CT&D #20. Cross-Platform Issues in Computing

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What experiences have you had in cross-platform issues? What do you forsee to be in store for future dealings between platforms?

Is it acceptable to work natively even when it may be difficult and unfamiliar? Is a utopia of universality of worry free designing foreseeable?  

Regarding my experiences in dealing with cross-platform issues, there are a few examples I can name. Two of the more basic examples were actually covered in the book: file extensions and inserting media. For most of my life, I have owned and used Windows based computers before actually owning a Mac and regularly using one too. Because of this, I was shocked that the Mac handled file extensions differently (regarding naming conventions for example) and to some extent did not take CDs (my Mac lacks a CD/DVD port); even so, it has USB ports as does the Windows based computers which in this instance is platform-universal. Even the actions on a Mac were different (no double clicks, copying and pasting an image are performed slightly differently).

Although these are certainly problems that people tend to deal with when using different platforms, these issues I think are pretty minor when compared to facing the prospect of having to witness a program that works on one platform and not the other. Fortunately, I haven’t really seen that, an example being Photoshop which is definitely a cross-platforming software (albeit its differences in controls for some applications). With that being said, I really think that the incentive to make programs and software cross platform compatible has been raised and worked on and in the future, I won’t be surprised if every program (well known or not) is made 100% cross compatible. Still, the top priority in 100% cross platform compatibility would be on design, business and even gaming compatibility, a feat that I can see possible in the future.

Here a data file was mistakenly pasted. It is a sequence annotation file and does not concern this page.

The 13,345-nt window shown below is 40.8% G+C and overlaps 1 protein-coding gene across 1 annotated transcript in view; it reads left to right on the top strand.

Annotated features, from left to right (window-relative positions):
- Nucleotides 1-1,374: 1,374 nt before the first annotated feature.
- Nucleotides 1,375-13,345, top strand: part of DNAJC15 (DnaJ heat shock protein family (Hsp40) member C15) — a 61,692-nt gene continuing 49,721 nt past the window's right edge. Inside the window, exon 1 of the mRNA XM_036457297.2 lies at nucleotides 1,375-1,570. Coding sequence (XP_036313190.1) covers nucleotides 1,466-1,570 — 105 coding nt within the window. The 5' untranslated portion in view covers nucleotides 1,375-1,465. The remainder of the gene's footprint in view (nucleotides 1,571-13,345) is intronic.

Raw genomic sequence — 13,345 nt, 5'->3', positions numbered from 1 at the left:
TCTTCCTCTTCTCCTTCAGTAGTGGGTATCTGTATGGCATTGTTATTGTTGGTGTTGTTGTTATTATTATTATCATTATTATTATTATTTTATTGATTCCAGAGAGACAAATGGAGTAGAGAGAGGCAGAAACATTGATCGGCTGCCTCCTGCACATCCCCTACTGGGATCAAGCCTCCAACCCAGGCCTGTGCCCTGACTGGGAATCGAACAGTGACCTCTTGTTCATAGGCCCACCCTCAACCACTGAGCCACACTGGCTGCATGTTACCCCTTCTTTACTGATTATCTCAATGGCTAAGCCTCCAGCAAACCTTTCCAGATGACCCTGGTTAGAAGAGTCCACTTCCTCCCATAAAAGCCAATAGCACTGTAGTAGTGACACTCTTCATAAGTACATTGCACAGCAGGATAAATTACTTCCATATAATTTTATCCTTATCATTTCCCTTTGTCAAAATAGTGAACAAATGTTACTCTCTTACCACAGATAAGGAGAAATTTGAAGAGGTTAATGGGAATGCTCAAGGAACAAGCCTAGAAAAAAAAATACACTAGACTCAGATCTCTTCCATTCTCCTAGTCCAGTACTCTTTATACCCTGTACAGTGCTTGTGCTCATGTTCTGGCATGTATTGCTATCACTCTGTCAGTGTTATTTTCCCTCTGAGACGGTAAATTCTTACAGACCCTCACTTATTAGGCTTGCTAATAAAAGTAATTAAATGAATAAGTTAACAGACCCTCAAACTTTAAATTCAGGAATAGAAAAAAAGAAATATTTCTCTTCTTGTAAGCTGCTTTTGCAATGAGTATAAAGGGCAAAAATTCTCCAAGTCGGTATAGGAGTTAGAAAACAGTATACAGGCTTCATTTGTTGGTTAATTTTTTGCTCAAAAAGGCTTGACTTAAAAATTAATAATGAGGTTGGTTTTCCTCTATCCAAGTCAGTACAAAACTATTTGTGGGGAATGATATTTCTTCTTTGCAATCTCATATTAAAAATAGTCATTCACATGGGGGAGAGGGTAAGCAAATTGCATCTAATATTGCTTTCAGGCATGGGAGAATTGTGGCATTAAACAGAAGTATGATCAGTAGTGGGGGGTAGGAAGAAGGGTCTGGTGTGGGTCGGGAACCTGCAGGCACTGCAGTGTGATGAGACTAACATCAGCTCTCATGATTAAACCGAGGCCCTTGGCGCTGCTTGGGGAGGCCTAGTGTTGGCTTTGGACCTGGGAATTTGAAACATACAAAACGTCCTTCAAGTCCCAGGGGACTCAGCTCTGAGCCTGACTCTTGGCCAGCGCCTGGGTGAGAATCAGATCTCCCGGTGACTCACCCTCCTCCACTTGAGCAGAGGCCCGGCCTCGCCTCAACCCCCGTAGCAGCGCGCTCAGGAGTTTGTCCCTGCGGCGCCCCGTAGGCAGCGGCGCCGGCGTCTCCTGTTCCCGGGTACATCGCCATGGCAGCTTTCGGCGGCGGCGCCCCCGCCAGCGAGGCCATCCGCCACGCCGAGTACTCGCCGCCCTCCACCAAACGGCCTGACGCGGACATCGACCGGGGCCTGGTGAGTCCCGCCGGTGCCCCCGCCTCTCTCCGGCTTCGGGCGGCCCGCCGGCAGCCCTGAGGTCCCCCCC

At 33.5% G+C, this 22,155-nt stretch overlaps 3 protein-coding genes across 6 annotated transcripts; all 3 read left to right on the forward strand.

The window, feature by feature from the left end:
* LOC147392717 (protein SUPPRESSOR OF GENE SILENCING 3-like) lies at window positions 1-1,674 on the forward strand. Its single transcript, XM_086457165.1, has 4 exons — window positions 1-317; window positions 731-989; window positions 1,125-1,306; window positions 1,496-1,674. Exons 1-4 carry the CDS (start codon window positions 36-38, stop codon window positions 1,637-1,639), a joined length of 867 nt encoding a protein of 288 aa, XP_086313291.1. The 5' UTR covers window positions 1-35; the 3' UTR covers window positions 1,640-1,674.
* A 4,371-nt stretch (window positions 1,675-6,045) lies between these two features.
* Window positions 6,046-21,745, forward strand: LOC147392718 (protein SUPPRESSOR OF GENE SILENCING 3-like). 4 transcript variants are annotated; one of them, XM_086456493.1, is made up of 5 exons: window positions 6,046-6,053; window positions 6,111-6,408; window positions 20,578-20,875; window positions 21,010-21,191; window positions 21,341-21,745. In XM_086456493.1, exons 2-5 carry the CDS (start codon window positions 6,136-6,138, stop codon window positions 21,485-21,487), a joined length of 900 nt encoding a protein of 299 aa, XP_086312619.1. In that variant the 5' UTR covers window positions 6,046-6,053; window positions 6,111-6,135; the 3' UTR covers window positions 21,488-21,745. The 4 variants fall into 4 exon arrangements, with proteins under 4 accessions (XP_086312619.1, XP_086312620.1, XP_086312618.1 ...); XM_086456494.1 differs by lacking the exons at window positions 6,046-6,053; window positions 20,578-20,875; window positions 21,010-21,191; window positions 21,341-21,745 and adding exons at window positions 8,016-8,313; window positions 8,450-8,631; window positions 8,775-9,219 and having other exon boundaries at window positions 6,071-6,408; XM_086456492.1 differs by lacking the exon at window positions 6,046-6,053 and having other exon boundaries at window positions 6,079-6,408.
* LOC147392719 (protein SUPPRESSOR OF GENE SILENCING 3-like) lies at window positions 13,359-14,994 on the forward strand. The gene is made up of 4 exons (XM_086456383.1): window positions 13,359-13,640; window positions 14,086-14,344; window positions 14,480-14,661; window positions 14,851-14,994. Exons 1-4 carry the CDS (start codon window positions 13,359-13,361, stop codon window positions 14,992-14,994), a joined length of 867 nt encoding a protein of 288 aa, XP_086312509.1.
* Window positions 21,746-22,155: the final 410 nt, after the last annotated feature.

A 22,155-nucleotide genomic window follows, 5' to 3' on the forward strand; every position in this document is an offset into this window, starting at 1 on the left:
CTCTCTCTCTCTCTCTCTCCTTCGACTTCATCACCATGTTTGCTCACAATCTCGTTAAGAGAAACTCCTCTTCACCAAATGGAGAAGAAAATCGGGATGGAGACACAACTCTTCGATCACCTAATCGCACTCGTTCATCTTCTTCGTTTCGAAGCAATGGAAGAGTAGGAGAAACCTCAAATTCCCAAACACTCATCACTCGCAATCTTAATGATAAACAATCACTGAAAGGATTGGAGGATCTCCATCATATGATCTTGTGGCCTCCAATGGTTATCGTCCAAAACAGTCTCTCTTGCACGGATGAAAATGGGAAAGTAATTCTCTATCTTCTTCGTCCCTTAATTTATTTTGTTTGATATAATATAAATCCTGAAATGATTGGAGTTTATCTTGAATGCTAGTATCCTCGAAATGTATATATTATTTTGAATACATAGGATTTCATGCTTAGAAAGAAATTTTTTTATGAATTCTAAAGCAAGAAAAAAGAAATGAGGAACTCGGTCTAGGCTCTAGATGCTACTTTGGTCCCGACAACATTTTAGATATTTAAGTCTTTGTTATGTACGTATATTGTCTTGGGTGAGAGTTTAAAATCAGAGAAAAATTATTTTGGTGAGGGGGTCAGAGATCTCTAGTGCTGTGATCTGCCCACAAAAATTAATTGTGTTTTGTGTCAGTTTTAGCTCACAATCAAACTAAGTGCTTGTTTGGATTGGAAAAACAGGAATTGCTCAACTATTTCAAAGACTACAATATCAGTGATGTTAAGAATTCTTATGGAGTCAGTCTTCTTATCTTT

I do agree with the author that one needs to work natively within an operating system even if unfamiliar with the proper usage because we live in a world where different operating systems exist at any situation and by learning another gives one the knowledge and skill to perform tasks at any time and place a computer is made available.

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